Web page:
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Type 1 diabetes mellitus is an autoimmune disorder in which the immune system destroys insulin-producing cells, leading to above-normal blood glucose levels. Over time, poorly controlled diabetes can lead to glucose toxicity, inflammation and a variety of serious secondary tissue complications including heart disease, ulcerating wounds, eye degeneration, decreased circulation in the extremities, kidney disease, nerve damage and difficulty repairing broken bones.
Although bones appear as unexciting, steady structural elements, skeletal health is incredibly important to a person’s wellbeing. Bones support a person against the pull of gravity. Bones provide leverage for muscles to function. Bones protect soft internal organs such as the heart and lungs and make new blood cells. Unfortunately, individuals living with type 1 diabetes can develop osteopaenia or osteoporosis, disorders characterised by low bone mineral density. As a consequence, individuals with diabetes have an increased risk of fracture. These injuries are difficult to heal, resulting in long-term disability, and impact daily activities such as walking or working. Scientists are not entirely sure what the link is between type 1 diabetes and osteoporosis.
As long ago as the late 1920s and early 1930s, scientists and physicians were publishing papers describing decreased skeletal weight, increased osteoporosis and increased risked of bone fractures in individuals living with uncontrolled diabetes. Finally, in the 1970s, a series of critical observations linking diabetes and poor bone health were published in highly respected journals. However, the majority of diabetes-focused research concentrated on treatments for low insulin levels, kidney and heart disease, improving circulation and preserving eyesight. The research is now starting to focus on the impact of diabetes on bone health, as indicated by a 3,000 per cent increase in the number of publications on the topic in the past 20 years.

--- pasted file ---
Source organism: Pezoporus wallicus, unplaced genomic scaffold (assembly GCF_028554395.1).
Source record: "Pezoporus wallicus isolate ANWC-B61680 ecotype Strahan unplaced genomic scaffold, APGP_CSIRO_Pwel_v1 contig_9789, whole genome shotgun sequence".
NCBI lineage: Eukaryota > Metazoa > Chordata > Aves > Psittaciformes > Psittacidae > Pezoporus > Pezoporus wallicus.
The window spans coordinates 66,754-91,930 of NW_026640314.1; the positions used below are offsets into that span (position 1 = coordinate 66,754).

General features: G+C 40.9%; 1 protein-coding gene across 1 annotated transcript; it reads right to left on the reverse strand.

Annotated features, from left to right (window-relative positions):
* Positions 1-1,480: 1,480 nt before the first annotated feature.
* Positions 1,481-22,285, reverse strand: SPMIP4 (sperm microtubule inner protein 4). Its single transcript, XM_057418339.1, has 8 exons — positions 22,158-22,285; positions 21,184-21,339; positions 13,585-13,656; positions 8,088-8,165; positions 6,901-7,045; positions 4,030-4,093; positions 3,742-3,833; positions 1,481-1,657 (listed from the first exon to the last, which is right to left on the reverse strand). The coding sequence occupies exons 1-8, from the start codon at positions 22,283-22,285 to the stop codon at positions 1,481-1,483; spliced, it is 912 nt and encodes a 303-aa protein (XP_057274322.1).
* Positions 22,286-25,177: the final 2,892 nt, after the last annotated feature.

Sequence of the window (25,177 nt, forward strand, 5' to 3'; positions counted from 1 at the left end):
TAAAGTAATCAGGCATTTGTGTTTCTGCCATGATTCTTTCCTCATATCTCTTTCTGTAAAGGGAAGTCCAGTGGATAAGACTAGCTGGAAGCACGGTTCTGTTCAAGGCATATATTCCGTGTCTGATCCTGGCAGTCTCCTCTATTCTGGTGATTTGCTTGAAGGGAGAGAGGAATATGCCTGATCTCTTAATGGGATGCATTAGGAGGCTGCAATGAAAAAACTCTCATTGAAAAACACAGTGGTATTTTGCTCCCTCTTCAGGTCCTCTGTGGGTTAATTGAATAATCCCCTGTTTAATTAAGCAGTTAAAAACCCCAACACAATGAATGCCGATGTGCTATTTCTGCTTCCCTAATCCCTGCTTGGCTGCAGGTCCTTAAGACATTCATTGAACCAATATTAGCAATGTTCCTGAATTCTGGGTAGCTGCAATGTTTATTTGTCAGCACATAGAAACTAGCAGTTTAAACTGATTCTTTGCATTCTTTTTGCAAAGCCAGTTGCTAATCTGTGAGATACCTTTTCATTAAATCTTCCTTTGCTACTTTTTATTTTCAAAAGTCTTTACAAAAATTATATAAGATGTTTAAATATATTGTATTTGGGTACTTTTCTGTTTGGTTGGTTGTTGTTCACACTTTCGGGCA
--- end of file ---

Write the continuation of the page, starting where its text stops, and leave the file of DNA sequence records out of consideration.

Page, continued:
Skeletal changes, compounded by diabetes-associated alterations in vision and sensitivity, result in increased risk of falls and therefore of bone fractures in people living with diabetes. Long bone fractures in diabetic patients take up to 163 per cent longer to heal than non-diabetic fractures, often times resulting in a painful or unusable limb due to bone non-union. Similar bone abnormalities are observed in pre-clinical models of type 1 diabetes that also exhibit bone loss. These models have taught the scientific community that this change in skeletal health is due to decreased bone-forming cellular activity resulting in decreased bone strength and mineral content. This combination of deficiencies results in inferior fracture healing capacity.
Interestingly, these models of diabetes also indicate an increase in bone marrow fat content as a result of diabetes. Progenitor cells within the bone marrow have the capacity to make cartilage, fat or bone depending on their environmental cues. They are fundamental to maintaining bone health as they underpin the natural maintenance of the bone and are the first responders at a time of injury. The literature describes diabetes-induced deficiencies in progenitor cell number and function resulting in diabetes-associated vascular disease, heart disease, and kidney disease. It is therefore reasonable to theorise that deficiencies in progenitor cells will also impact bone health in individuals living with diabetes.
Of import to our research, bone marrow isolated from pre-clinical models of diabetes contains significantly fewer progenitor cells with reduced growth potential or capacity to form bone as compared to non-diabetic progenitor cells. People living with type 2 diabetes also have fewer circulating progenitor cells as compared to healthy counterparts. Scientific investigations have demonstrated the progenitor cells exposed to a diabetic environment prefer forming fat over creating new bone. Progenitor cells with reduced potential to form bone and increased capacity to form fat will have minimal capability to build new bone as a result of a bone fracture. Distressingly, a return to normal glucose levels does not restore the capacity of previously diabetic progenitor cells, suggesting that diabetes selectively, irreversibly depletes a population of progenitors from the marrow leaving behind an ineffective population resulting in reduced reparative capacity to maintain bone health.
In our research, we aim to understand the molecular differences between the healthy and diabetic bone marrow cells responsible for maintaining bone health. If we know how the healthy cells support bone quality and where the diabetic cells are deficient, we can then use this information to replace molecules missing in the diabetic cells making them more similar to healthy cells. The diabetic cells may then be able to maintain bone health as they would in a non-diabetic person. The long-term goal is to use this knowledge to enhance bone quality for diabetic patients, but this approach might also help diabetic patients experiencing kidney disease, nerve damage, heart disease and vision loss.
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